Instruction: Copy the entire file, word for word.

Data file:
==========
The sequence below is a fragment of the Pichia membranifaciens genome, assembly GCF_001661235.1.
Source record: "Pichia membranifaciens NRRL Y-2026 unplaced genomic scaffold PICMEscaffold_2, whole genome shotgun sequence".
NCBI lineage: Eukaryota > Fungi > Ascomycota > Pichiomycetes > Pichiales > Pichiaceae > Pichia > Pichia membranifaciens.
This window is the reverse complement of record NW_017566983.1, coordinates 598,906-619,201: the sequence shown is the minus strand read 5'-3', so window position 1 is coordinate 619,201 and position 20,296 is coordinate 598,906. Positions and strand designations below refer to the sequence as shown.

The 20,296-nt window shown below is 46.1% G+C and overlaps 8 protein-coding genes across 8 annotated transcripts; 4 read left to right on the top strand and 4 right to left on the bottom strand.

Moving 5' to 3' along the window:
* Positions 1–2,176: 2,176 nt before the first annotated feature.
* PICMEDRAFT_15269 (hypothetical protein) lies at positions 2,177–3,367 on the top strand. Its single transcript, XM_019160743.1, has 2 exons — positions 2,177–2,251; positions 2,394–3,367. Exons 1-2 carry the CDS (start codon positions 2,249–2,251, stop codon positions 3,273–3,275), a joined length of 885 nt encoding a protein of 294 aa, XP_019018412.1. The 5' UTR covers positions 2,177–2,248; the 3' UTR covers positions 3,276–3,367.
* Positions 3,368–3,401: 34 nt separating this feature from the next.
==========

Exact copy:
The sequence below is a fragment of the Pichia membranifaciens genome, assembly GCF_001661235.1.
Source record: "Pichia membranifaciens NRRL Y-2026 unplaced genomic scaffold PICMEscaffold_2, whole genome shotgun sequence".
NCBI lineage: Eukaryota > Fungi > Ascomycota > Pichiomycetes > Pichiales > Pichiaceae > Pichia > Pichia membranifaciens.
This window is the reverse complement of record NW_017566983.1, coordinates 598,906-619,201: the sequence shown is the minus strand read 5'-3', so window position 1 is coordinate 619,201 and position 20,296 is coordinate 598,906. Positions and strand designations below refer to the sequence as shown.

The 20,296-nt window shown below is 46.1% G+C and overlaps 8 protein-coding genes across 8 annotated transcripts; 4 read left to right on the top strand and 4 right to left on the bottom strand.

Moving 5' to 3' along the window:
* Positions 1–2,176: 2,176 nt before the first annotated feature.
* PICMEDRAFT_15269 (hypothetical protein) lies at positions 2,177–3,367 on the top strand. Its single transcript, XM_019160743.1, has 2 exons — positions 2,177–2,251; positions 2,394–3,367. Exons 1-2 carry the CDS (start codon positions 2,249–2,251, stop codon positions 3,273–3,275), a joined length of 885 nt encoding a protein of 294 aa, XP_019018412.1. The 5' UTR covers positions 2,177–2,248; the 3' UTR covers positions 3,276–3,367.
* Positions 3,368–3,401: 34 nt separating this feature from the next.